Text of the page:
One of the more interesting words employed by Paul in his letter to the Philippians is αὐτάρκης, in Phil 4:11.  αὐτάρκης is normally translated as self-sufficiency.  The word only appears here in the NT but is a staple for the Stoics and other philosophical schools.  My favorite quote on the matter stems from the ever quotable Gordon Fee who states in his NIC Philippians commentary that the term “… looks like a meteor fallen from the Stoic sky into his epistle …” (431)

Reumann (from his AB Philippians commentary) problematizes the term a bit by providing a thorough analysis of the different meanings of the term from the various philosophical schools.  He demonstrates that the Cynics, Stoics, and Aristotle used the term differently.  Additionally, O’Brien concludes that the term was part of the wider currency of the culture by Paul’s day.  Thus, we arrive at the big question, what do we do with the word αὐτάρκης?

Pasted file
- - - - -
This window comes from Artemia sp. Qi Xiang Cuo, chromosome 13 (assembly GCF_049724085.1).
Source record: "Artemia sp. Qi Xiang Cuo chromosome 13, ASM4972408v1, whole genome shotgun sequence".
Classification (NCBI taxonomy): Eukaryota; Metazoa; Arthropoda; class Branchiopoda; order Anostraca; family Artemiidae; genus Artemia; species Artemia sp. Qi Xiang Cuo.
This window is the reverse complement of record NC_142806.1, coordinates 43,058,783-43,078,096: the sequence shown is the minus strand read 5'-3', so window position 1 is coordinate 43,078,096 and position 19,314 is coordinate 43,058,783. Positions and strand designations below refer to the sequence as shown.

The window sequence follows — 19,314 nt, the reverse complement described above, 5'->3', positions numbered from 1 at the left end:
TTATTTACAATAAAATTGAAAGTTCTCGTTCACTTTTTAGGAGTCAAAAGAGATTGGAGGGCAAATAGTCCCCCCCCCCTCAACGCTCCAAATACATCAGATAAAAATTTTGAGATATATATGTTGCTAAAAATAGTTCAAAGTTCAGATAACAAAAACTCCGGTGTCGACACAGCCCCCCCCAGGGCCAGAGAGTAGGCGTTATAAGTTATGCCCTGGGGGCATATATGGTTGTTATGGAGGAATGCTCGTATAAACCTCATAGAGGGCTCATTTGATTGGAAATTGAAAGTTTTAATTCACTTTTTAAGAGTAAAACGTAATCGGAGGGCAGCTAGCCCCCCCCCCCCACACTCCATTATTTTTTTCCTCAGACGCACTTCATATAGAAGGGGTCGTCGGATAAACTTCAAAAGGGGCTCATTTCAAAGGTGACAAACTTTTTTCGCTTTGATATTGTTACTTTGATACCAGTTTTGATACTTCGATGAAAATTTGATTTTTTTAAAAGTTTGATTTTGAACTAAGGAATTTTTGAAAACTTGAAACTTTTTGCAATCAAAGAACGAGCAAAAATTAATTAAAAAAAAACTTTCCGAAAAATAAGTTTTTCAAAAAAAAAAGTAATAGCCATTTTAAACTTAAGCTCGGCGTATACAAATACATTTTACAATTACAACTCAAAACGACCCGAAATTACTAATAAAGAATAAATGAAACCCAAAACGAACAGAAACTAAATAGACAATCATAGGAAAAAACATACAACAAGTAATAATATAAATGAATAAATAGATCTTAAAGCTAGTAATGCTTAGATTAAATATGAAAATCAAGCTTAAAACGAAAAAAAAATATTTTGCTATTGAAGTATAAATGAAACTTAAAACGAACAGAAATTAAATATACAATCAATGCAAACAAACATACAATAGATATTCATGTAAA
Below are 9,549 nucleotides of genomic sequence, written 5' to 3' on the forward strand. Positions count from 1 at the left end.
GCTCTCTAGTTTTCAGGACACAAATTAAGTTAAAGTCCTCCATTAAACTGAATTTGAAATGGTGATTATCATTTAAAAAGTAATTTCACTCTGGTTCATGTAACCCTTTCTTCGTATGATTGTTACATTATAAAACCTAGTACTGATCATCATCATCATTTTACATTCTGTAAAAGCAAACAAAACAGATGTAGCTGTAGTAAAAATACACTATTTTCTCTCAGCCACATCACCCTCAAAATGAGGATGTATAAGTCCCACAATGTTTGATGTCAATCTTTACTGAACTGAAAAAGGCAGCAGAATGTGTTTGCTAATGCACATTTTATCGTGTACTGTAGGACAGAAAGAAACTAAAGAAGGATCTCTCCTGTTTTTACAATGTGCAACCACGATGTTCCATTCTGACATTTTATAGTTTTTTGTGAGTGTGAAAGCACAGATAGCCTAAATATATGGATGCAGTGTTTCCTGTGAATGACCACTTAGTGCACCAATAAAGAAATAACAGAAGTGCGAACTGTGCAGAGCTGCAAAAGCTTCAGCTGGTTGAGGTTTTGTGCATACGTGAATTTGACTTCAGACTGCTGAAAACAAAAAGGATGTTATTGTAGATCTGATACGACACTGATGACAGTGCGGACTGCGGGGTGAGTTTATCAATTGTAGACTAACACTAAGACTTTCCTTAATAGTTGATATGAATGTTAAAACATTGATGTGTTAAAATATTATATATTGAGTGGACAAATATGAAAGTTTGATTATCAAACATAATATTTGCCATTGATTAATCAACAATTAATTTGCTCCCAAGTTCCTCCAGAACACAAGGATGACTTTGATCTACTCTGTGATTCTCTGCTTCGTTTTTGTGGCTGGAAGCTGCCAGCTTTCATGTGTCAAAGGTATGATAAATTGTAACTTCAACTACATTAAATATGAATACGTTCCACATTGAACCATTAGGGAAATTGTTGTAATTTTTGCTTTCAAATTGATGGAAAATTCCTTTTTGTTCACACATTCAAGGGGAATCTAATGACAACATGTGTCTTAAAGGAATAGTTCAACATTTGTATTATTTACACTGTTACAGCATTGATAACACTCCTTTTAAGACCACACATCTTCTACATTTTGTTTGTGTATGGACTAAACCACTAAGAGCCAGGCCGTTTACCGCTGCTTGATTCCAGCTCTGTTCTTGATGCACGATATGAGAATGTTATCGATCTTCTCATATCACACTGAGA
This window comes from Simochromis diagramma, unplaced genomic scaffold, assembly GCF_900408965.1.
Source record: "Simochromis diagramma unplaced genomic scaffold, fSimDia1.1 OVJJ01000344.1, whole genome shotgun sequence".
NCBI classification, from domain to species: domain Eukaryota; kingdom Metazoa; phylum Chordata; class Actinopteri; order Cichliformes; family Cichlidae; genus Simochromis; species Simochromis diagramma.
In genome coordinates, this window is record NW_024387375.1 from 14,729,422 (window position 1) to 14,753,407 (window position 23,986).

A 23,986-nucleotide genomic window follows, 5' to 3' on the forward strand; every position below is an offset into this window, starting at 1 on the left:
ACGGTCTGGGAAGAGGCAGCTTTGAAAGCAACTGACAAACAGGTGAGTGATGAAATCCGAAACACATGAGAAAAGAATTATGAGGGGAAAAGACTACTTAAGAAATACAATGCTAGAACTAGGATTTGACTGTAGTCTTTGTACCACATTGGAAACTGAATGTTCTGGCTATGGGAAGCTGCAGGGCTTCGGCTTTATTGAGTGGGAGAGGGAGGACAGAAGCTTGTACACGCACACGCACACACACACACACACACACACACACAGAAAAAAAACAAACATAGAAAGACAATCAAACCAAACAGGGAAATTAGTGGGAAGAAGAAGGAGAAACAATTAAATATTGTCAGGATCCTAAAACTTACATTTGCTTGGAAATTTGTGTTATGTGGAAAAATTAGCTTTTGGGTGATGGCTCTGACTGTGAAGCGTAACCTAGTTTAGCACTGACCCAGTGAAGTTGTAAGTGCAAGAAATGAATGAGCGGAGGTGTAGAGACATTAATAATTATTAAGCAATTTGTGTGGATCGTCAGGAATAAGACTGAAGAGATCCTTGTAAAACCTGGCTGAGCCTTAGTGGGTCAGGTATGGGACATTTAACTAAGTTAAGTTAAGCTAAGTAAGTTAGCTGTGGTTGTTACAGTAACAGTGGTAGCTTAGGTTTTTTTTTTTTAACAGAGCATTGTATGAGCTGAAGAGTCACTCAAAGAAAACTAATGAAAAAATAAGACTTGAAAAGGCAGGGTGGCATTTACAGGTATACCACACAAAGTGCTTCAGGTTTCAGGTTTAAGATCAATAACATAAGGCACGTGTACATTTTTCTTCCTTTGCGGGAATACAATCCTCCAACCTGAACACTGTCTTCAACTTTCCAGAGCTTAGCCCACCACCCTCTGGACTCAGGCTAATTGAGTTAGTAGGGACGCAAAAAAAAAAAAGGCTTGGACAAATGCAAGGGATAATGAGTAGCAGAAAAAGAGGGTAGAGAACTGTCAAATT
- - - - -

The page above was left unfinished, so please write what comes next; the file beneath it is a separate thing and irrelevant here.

The most reasonable conclusion seems to be that Paul used a word from the philosophical schools that the Philippians would have immediately recognized to denote his self-sufficiency.  However, as most commentators note, Paul seems to have twisted the use of the word.  While the Stoics it meant self-sufficiency and relying only on oneself,  Paul makes it clear that he does not rely only on himself but rather on God.  Thus, Bruce’s oft cited statement that Paul was less self-sufficient and more “God-sufficient” seems accurate.

For further ramifications of Paul’s use of αὐτάρκης and why its use is important in Philippians 4:11 see  the articles by Ken Berry and Abraham Malherbe in Friendship, Flattery, and Frankness of Speechor check out my upcoming dissertation (completion date currently unknown).

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